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IRS Ends Surprise Visits: New Policy Announced for Taxpayers

On Monday, the IRS made a significant policy change, ending surprise officer visits. The change puts an end to a method the organization has used for years. 

Unannounced visits will stop right away as the IRS switches to notifying people via letters. The agency is undergoing a general makeover to align with its new strategic plan and receive financing from the Inflation Reduction Act, which includes the policy change.

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How IRS Modifications Boost Taxpayer Confidence

irs-ends-surprise-visits-new-policy-announced-for-taxpayers
On Monday, the IRS made a significant policy change, ending surprise officer visits.
The change puts an end to a method the organization has used for years.

 

IRS Commissioner Danny Werfel stated that “making this modification is a common-sense step” in his statement that “we are taking a fresh look at how the IRS operates to better serve taxpayers and the nation.”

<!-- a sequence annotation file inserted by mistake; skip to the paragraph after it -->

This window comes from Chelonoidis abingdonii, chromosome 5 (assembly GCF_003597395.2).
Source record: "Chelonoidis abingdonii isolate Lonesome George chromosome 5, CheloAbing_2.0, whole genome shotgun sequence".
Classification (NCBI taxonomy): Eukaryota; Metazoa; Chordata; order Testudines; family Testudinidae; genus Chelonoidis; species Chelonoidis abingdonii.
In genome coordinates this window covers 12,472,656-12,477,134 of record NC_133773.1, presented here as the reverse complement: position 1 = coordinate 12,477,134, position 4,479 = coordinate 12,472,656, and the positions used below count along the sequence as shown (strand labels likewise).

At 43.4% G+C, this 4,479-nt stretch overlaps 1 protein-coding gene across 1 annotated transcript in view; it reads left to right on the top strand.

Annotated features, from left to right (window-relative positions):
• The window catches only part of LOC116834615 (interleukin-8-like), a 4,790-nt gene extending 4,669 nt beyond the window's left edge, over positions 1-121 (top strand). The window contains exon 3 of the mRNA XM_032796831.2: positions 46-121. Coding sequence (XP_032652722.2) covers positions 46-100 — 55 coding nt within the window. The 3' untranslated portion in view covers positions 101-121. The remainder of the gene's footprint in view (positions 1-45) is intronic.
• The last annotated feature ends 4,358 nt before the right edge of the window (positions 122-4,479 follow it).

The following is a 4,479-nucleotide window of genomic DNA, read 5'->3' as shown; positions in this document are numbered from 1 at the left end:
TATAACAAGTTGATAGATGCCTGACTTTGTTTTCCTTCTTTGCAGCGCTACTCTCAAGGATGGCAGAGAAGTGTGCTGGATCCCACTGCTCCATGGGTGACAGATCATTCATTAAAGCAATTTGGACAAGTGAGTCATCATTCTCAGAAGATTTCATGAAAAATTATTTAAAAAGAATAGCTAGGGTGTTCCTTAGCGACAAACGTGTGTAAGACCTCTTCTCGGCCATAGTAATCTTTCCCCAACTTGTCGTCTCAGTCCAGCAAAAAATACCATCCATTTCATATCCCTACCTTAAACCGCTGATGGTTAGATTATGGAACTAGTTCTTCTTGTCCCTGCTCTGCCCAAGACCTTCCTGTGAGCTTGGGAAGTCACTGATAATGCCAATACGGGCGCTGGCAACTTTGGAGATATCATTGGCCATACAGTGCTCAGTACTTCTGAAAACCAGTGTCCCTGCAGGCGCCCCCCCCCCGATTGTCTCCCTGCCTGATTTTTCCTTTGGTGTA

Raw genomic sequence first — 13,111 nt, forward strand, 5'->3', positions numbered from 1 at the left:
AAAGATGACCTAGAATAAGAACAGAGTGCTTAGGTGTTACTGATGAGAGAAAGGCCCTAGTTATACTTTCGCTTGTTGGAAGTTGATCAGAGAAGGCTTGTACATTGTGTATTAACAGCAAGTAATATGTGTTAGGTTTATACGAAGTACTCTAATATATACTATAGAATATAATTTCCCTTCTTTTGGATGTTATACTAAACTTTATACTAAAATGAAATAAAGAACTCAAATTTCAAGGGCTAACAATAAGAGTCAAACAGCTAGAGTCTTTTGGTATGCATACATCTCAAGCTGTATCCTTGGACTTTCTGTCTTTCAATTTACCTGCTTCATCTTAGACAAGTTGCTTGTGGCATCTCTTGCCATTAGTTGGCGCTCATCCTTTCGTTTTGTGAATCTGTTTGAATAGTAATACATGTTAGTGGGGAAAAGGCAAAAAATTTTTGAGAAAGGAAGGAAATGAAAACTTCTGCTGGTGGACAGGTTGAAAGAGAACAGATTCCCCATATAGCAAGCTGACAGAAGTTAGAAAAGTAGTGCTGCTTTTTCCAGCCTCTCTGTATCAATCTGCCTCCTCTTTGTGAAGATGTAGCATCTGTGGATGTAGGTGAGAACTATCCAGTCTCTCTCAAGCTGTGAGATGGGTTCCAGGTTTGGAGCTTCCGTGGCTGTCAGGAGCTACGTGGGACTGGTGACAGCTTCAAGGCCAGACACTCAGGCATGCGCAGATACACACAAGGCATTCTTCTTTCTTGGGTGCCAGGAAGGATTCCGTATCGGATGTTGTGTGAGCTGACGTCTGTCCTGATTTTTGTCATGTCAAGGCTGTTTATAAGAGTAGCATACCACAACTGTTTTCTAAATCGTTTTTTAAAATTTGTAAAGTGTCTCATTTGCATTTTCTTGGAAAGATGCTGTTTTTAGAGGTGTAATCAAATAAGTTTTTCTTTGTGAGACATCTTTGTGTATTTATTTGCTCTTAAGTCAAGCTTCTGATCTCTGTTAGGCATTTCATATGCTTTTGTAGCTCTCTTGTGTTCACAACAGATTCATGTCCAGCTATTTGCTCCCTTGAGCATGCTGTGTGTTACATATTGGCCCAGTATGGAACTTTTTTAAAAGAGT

Changing this proven strategy will increase taxpayer and IRS staff security overall and raise confidence in our tax administration efforts.”

In exceptional cases, the IRS may still pay unannounced inspections, according to a press release from the organization. Appointment letters describing upcoming meetings with IRS agents are more frequently sent to taxpayers.

According to the IRS, the modification also aims to “eliminate uncertainty and improve safety.” Werfel stated that unannounced inspections gave con artists a chance to appear as IRS inspectors and trick individuals into giving up critical information.

Agents who made these visits were likewise put in perilous circumstances.

Werfel stated that the taxpayers’ already high level of apprehension about potential con artists was increased by these visits. “At the same time, the ambiguity regarding what would happen when IRS agents visited these homes caused stress for them as well. Both the action and the timing are appropriate at this point.”

Werfel added, “Scammers posing as the IRS are the sole losers with this shift in policy. The IRS warns that it won’t get in touch with taxpayers by email, text, or social media to ask for personal or financial information.

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Source: UPI

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